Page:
Dhurries and Carpets of Uttar Pradesh

Dhurries, Floor Covering, Carpets

Dhurries and Carpets of Uttar Pradesh

This state is one of the main centres of carpet-weaving in the country. The important towns are are Mirzapur, Badohi, and Khamaria, along with about 500 villages in and around this area. During British rule, growing demand from outside the country led to a growth in the carpet industry.
Finer weave in carpets is obtained by using twisted cotton thread. Jute twine is used for rougher qualities. The carpets are of a medium quality with about 60 knots per square inch. Graphs are used to guide the tying of the knots and the proper usage of colours. Traditional Oriental carpets are not produced very commonly; Aubusson and Savonneric carpets are very popular as exports and are produced very widely.
Agra is a traditional centre for carpet-weaving since the Mughal days. Traditional and new designs are found here. Master weavers guide the other weavers in the process of weaving. Cotton and woollen carpets are made in Shahjehanpur. The woollen carpets are in three sizes and the designs are Persian.

Mirzapur is famous for its dhurries woven in the famous panja technique. Their ornamental value has made them achieve their own geographical indication tag.  In this technique a metallic claw (panja) like tool is used during the weaving process to set the threads in the warp. Mirzapur dhurries are completely hand woven with weft threads on horizontal looms. Cotton and wool, both are used to create dhurries. The juxtaposition of colorful wefts to make geometrical patterns like of diamond shapes, animals and birds like lions and peacocks, make Mirzapur dhurries exceptional.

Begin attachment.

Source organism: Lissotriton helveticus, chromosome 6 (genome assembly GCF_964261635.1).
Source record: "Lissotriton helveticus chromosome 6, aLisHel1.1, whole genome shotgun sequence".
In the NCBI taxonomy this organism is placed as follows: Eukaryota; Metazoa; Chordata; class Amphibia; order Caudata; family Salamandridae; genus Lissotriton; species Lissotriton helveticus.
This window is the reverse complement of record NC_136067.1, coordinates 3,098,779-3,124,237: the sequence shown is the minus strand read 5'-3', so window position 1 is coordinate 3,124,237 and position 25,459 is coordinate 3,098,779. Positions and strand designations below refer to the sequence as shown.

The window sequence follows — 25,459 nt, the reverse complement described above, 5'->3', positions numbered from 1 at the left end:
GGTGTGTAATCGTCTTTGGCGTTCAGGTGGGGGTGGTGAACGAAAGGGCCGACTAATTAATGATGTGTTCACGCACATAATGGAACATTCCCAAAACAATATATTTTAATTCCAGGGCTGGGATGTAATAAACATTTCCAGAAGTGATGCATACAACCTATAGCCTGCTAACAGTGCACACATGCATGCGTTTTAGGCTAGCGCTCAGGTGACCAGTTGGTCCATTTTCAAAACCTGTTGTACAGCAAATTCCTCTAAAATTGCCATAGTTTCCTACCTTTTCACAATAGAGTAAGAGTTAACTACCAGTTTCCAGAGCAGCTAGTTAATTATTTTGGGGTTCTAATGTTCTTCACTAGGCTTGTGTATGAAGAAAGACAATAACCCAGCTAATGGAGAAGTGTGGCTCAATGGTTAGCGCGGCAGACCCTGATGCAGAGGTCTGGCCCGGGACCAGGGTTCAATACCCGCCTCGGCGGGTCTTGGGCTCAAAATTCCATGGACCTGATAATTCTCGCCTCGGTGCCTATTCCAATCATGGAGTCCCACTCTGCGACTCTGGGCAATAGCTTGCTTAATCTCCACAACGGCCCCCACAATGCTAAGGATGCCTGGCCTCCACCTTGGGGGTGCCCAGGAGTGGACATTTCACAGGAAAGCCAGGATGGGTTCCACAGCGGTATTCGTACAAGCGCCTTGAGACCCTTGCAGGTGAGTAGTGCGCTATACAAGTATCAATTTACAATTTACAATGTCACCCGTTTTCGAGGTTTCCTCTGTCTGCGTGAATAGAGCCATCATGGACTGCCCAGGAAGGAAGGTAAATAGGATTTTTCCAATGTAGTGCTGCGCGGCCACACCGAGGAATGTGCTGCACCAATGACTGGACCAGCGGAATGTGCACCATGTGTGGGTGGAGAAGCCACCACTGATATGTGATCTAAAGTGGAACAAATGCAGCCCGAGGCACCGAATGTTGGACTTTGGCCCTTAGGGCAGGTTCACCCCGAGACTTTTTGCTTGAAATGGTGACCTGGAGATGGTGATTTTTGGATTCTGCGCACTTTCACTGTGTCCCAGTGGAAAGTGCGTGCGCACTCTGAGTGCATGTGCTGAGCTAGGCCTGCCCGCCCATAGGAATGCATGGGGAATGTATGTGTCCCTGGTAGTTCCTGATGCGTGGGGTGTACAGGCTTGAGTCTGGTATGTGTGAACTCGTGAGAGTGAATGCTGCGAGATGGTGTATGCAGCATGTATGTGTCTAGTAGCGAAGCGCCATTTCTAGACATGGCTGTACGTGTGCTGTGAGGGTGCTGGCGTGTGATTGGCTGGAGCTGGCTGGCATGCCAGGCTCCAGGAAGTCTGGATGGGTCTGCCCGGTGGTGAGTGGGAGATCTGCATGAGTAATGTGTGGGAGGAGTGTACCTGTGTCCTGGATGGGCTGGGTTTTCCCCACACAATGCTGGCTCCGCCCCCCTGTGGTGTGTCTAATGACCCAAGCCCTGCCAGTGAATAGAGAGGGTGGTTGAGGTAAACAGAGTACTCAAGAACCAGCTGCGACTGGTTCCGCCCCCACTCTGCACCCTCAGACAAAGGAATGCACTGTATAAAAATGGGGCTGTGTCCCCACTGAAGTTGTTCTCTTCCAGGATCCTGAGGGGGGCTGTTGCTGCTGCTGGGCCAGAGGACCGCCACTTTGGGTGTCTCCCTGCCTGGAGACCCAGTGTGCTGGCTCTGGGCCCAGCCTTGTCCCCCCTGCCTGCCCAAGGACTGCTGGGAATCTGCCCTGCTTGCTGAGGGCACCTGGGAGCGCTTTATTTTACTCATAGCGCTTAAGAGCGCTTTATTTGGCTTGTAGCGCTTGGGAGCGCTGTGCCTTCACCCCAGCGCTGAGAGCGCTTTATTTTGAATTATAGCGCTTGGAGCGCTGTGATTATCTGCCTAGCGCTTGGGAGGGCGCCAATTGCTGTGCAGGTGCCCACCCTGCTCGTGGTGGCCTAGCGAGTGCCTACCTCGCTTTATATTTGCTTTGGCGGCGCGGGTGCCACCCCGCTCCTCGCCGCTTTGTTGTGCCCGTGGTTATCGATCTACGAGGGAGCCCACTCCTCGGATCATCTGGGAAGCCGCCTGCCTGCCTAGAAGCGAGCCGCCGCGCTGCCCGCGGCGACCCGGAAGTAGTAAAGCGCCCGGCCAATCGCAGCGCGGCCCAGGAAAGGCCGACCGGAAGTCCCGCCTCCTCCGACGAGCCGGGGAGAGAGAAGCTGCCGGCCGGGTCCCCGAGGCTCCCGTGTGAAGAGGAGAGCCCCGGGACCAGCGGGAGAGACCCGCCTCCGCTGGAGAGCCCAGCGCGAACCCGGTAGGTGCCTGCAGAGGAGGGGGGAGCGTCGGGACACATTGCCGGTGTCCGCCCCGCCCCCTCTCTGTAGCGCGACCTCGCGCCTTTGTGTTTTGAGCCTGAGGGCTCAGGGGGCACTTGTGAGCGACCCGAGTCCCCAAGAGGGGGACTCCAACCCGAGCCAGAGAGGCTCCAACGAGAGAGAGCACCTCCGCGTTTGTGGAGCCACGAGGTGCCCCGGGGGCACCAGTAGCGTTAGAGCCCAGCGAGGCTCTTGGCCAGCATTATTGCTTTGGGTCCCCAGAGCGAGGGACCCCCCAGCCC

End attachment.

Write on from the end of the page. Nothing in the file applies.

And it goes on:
The craft of carpet weaving requires a high degree of skill and dexterity. A typical feature of the Indian carpet is the border design, where different patterns match the design in the centre. The colour scheme is arranged so as to eliminate any shadow in the pattern. Symmetry has to be maintained so the ornamentation is distributed finely over the surface. Both colours and motifs convey a symbolic meaning; the motifs dominantly include human figures, flora, fauna, landscape, and water.

Your views